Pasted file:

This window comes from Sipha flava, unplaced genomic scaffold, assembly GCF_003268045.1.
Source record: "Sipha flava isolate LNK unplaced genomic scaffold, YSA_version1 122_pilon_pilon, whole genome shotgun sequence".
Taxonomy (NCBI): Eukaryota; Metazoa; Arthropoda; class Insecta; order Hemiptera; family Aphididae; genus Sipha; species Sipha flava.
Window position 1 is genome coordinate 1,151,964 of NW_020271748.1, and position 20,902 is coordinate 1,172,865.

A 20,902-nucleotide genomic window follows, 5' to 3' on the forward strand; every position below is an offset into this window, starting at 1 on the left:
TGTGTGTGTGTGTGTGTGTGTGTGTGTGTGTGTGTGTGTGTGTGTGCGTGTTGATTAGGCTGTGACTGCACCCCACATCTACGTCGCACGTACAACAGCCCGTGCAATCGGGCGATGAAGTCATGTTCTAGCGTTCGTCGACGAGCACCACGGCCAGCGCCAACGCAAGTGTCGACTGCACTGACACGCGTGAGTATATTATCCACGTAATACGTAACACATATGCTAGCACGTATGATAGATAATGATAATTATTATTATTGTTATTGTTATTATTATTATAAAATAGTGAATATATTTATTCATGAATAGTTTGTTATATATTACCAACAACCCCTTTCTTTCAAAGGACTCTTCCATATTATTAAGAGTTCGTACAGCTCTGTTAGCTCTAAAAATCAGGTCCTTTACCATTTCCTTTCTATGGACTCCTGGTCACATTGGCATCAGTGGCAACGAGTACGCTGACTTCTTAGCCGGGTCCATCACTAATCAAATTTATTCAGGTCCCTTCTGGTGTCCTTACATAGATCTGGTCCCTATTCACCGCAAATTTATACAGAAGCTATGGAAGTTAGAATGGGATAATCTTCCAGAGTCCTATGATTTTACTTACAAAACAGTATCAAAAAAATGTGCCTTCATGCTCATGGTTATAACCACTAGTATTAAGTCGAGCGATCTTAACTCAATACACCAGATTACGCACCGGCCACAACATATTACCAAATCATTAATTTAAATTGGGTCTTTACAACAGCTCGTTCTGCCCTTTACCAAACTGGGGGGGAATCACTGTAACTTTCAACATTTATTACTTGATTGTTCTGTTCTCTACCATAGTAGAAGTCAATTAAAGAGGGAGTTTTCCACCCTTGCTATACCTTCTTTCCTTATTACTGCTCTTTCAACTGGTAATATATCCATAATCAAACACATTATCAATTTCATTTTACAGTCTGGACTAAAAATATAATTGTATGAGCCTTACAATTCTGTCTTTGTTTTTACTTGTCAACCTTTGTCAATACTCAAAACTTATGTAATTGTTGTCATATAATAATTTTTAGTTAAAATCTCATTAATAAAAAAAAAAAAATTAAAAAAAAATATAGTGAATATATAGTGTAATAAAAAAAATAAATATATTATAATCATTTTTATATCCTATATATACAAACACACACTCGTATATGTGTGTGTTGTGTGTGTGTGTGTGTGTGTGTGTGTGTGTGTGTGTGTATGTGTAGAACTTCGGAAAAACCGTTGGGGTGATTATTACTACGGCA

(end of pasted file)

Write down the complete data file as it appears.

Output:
This window comes from Sipha flava, unplaced genomic scaffold, assembly GCF_003268045.1.
Source record: "Sipha flava isolate LNK unplaced genomic scaffold, YSA_version1 122_pilon_pilon, whole genome shotgun sequence".
Taxonomy (NCBI): Eukaryota; Metazoa; Arthropoda; class Insecta; order Hemiptera; family Aphididae; genus Sipha; species Sipha flava.
Window position 1 is genome coordinate 1,151,964 of NW_020271748.1, and position 20,902 is coordinate 1,172,865.

A 20,902-nucleotide genomic window follows, 5' to 3' on the forward strand; every position below is an offset into this window, starting at 1 on the left:
TGTGTGTGTGTGTGTGTGTGTGTGTGTGTGTGTGTGTGTGTGTGTGCGTGTTGATTAGGCTGTGACTGCACCCCACATCTACGTCGCACGTACAACAGCCCGTGCAATCGGGCGATGAAGTCATGTTCTAGCGTTCGTCGACGAGCACCACGGCCAGCGCCAACGCAAGTGTCGACTGCACTGACACGCGTGAGTATATTATCCACGTAATACGTAACACATATGCTAGCACGTATGATAGATAATGATAATTATTATTATTGTTATTGTTATTATTATTATAAAATAGTGAATATATTTATTCATGAATAGTTTGTTATATATTACCAACAACCCCTTTCTTTCAAAGGACTCTTCCATATTATTAAGAGTTCGTACAGCTCTGTTAGCTCTAAAAATCAGGTCCTTTACCATTTCCTTTCTATGGACTCCTGGTCACATTGGCATCAGTGGCAACGAGTACGCTGACTTCTTAGCCGGGTCCATCACTAATCAAATTTATTCAGGTCCCTTCTGGTGTCCTTACATAGATCTGGTCCCTATTCACCGCAAATTTATACAGAAGCTATGGAAGTTAGAATGGGATAATCTTCCAGAGTCCTATGATTTTACTTACAAAACAGTATCAAAAAAATGTGCCTTCATGCTCATGGTTATAACCACTAGTATTAAGTCGAGCGATCTTAACTCAATACACCAGATTACGCACCGGCCACAACATATTACCAAATCATTAATTTAAATTGGGTCTTTACAACAGCTCGTTCTGCCCTTTACCAAACTGGGGGGGAATCACTGTAACTTTCAACATTTATTACTTGATTGTTCTGTTCTCTACCATAGTAGAAGTCAATTAAAGAGGGAGTTTTCCACCCTTGCTATACCTTCTTTCCTTATTACTGCTCTTTCAACTGGTAATATATCCATAATCAAACACATTATCAATTTCATTTTACAGTCTGGACTAAAAATATAATTGTATGAGCCTTACAATTCTGTCTTTGTTTTTACTTGTCAACCTTTGTCAATACTCAAAACTTATGTAATTGTTGTCATATAATAATTTTTAGTTAAAATCTCATTAATAAAAAAAAAAAAATTAAAAAAAAATATAGTGAATATATAGTGTAATAAAAAAAATAAATATATTATAATCATTTTTATATCCTATATATACAAACACACACTCGTATATGTGTGTGTTGTGTGTGTGTGTGTGTGTGTGTGTGTGTGTGTGTGTGTATGTGTAGAACTTCGGAAAAACCGTTGGGGTGATTATTACTACGGCA